Thursday, December 03, 2009

View From the Phlipside - Unsocial Media

These are the scripts from my weekly media commentary program on WRFA-LP Jamestown

My name is Jay Phillippi and I've spent my life in and around the media. TV, Radio, the movies and more. I love 'em and I hate em' and I always have an opinion. Call this the view from the Phlipside

It's probably one of the newest concerns for parent right now about our kids. Beyond their grades and drugs and sex and just the general overall cruddy economic conditions parents are worried about kids and electronic gadgets. Specifically how much time our kids spend on their electronic gadgets. Turns out its not just teens who may be affected but all of us who are spending more and more time connected to our computers, our smart phones and other electronics.

A study back in 2006 has been pointed to as saying that all this time connected to our virtual lives might be limiting the diversity of our real lives. We were, according to that study, becoming more isolated from our fellow human beings because we weren't coming up for air as often as we had ten years before. The negative effects on society in general were profound because we were exposed to fewer outside points of view and that resulted in a narrowing of our opinions since we had fewer people to be involved in our lives.

The good news is that it may not be as bad as all that. The Pew Institute's Internet Personal Networks and Community survey says that the exact opposite may be taking place. People who spend a significant portion of their lives connected digitally actually have larger networks of people with whom they discuss serious issues. And what is referred to as their "core network" the people they consider most important in their lives can be up to twenty five percent larger than average. So increased use of technology actually increases the diversity of thought we hear. In an area like ours, which is not diverse in many ways, being plugged in can be an excellent way to stay in touch with more people and ideas.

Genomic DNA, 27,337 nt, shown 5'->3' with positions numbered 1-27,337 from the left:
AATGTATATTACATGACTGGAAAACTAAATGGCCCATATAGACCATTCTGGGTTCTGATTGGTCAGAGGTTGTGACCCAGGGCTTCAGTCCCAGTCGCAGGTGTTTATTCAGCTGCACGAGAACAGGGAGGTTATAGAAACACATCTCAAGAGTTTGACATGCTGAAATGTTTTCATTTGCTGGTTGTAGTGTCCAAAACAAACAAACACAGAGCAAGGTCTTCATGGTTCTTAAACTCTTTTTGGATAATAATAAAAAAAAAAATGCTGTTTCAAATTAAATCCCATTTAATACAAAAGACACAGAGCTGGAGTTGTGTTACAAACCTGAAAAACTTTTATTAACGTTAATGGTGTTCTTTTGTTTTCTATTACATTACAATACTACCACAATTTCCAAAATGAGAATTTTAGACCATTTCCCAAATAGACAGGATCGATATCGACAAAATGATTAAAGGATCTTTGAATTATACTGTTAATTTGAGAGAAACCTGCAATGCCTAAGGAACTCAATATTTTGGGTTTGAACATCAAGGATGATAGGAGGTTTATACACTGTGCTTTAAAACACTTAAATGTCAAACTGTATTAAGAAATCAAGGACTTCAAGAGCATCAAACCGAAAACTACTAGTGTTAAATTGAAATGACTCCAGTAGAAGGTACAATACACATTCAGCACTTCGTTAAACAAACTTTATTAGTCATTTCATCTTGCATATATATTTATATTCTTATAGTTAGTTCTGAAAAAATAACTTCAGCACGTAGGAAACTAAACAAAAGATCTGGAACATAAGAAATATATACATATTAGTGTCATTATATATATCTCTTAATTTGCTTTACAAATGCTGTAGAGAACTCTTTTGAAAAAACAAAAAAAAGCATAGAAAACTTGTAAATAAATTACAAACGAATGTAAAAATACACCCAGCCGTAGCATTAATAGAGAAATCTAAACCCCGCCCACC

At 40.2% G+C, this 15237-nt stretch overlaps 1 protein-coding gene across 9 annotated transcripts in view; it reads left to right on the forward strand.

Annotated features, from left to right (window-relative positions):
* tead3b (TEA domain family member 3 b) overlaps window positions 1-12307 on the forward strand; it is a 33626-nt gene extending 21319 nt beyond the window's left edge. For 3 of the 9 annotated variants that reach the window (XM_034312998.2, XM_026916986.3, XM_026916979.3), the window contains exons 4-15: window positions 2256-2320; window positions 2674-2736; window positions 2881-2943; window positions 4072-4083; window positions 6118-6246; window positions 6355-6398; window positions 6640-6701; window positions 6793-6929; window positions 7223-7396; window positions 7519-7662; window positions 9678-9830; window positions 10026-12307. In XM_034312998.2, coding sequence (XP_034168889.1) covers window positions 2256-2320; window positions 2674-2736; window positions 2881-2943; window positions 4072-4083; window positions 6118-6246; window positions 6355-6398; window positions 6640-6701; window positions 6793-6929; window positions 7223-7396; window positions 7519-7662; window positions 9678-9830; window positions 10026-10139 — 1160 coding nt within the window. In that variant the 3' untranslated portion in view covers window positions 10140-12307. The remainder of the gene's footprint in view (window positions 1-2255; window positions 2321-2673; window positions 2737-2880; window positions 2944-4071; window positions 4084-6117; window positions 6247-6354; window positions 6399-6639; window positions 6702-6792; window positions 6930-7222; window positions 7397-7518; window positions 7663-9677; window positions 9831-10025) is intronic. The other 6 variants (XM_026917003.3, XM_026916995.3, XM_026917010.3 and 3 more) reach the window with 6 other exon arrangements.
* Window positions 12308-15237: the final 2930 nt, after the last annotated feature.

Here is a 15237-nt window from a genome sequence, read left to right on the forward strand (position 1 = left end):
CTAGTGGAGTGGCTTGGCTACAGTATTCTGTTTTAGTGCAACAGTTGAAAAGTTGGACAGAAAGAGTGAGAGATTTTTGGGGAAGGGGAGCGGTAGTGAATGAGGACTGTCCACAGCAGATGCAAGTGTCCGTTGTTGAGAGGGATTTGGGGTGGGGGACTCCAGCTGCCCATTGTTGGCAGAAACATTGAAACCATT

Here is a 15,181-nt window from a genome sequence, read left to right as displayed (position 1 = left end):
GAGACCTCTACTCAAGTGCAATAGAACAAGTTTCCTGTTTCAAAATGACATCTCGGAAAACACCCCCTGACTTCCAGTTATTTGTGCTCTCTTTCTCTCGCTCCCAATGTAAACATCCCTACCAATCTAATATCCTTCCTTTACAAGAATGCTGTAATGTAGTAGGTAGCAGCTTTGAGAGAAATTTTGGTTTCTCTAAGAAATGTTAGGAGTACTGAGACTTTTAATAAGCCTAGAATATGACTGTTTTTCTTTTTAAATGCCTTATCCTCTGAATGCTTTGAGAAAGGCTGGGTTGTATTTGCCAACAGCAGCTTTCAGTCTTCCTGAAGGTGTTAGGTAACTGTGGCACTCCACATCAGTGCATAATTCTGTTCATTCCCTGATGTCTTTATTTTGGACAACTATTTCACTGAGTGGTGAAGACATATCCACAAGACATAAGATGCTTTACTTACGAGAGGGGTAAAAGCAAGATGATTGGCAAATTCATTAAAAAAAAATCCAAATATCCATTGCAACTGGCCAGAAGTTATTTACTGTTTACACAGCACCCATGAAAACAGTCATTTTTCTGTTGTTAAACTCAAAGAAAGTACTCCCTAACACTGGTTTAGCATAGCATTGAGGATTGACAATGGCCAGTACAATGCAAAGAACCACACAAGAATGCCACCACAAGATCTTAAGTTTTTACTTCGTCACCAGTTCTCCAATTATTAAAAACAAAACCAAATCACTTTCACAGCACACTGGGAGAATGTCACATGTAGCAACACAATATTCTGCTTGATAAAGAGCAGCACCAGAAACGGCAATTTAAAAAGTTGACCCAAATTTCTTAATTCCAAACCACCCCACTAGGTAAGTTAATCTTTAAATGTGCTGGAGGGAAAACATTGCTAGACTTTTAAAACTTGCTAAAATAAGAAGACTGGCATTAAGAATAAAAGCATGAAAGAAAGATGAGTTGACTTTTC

Looking back at the original study is instructive as well. The internet was pointed to merely as one possible factor in the isolation of a certain portion of the American public. Other factors included longer commuting distances, more people living alone and lower voluntary group memberships. The interesting thing to note is that isolation is pretty much the only result of those factors unlike the technology. Probably the best thing that can arise from our plugged in state is connecting with friends and arranging to meet them somewhere face to face. The Pew study shows that's still the favorite method of connecting with the most important people in our lives.

Funny enough, that's what the teens have been doing all along.

Call that the view from the Phlipside

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